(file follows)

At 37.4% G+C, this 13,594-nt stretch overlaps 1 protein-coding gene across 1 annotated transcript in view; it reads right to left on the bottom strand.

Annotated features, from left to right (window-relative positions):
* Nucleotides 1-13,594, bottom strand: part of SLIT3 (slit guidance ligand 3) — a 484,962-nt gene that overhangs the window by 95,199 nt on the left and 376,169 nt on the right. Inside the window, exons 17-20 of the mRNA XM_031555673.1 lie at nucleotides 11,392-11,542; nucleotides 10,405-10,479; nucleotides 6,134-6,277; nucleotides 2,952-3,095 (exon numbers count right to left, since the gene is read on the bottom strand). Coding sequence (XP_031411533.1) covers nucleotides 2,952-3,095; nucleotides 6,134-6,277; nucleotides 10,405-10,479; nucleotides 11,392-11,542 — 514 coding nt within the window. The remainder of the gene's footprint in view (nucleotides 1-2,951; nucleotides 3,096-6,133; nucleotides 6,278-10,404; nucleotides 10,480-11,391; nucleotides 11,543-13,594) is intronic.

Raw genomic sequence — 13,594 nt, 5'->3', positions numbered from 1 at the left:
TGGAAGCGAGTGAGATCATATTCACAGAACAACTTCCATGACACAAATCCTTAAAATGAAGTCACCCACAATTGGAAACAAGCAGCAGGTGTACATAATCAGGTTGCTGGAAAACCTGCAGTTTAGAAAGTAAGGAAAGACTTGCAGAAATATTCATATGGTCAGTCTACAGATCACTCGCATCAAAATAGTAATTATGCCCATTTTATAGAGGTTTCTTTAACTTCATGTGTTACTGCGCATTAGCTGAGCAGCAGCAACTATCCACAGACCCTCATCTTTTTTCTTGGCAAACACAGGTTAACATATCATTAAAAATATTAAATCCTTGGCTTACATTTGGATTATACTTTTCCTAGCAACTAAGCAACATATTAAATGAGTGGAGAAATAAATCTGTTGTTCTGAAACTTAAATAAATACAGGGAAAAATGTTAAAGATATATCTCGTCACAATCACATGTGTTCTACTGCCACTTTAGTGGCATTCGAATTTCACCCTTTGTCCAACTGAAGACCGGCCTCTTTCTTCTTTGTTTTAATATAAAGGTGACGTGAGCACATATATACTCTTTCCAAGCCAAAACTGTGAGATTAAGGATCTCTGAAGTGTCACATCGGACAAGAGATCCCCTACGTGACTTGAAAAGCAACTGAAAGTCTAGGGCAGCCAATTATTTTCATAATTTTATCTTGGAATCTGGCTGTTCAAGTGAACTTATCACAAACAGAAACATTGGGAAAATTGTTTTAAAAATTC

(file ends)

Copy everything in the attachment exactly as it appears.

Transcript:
At 37.4% G+C, this 13,594-nt stretch overlaps 1 protein-coding gene across 1 annotated transcript in view; it reads right to left on the bottom strand.

Annotated features, from left to right (window-relative positions):
* Nucleotides 1-13,594, bottom strand: part of SLIT3 (slit guidance ligand 3) — a 484,962-nt gene that overhangs the window by 95,199 nt on the left and 376,169 nt on the right. Inside the window, exons 17-20 of the mRNA XM_031555673.1 lie at nucleotides 11,392-11,542; nucleotides 10,405-10,479; nucleotides 6,134-6,277; nucleotides 2,952-3,095 (exon numbers count right to left, since the gene is read on the bottom strand). Coding sequence (XP_031411533.1) covers nucleotides 2,952-3,095; nucleotides 6,134-6,277; nucleotides 10,405-10,479; nucleotides 11,392-11,542 — 514 coding nt within the window. The remainder of the gene's footprint in view (nucleotides 1-2,951; nucleotides 3,096-6,133; nucleotides 6,278-10,404; nucleotides 10,480-11,391; nucleotides 11,543-13,594) is intronic.

Raw genomic sequence — 13,594 nt, 5'->3', positions numbered from 1 at the left:
TGGAAGCGAGTGAGATCATATTCACAGAACAACTTCCATGACACAAATCCTTAAAATGAAGTCACCCACAATTGGAAACAAGCAGCAGGTGTACATAATCAGGTTGCTGGAAAACCTGCAGTTTAGAAAGTAAGGAAAGACTTGCAGAAATATTCATATGGTCAGTCTACAGATCACTCGCATCAAAATAGTAATTATGCCCATTTTATAGAGGTTTCTTTAACTTCATGTGTTACTGCGCATTAGCTGAGCAGCAGCAACTATCCACAGACCCTCATCTTTTTTCTTGGCAAACACAGGTTAACATATCATTAAAAATATTAAATCCTTGGCTTACATTTGGATTATACTTTTCCTAGCAACTAAGCAACATATTAAATGAGTGGAGAAATAAATCTGTTGTTCTGAAACTTAAATAAATACAGGGAAAAATGTTAAAGATATATCTCGTCACAATCACATGTGTTCTACTGCCACTTTAGTGGCATTCGAATTTCACCCTTTGTCCAACTGAAGACCGGCCTCTTTCTTCTTTGTTTTAATATAAAGGTGACGTGAGCACATATATACTCTTTCCAAGCCAAAACTGTGAGATTAAGGATCTCTGAAGTGTCACATCGGACAAGAGATCCCCTACGTGACTTGAAAAGCAACTGAAAGTCTAGGGCAGCCAATTATTTTCATAATTTTATCTTGGAATCTGGCTGTTCAAGTGAACTTATCACAAACAGAAACATTGGGAAAATTGTTTTAAAAATTC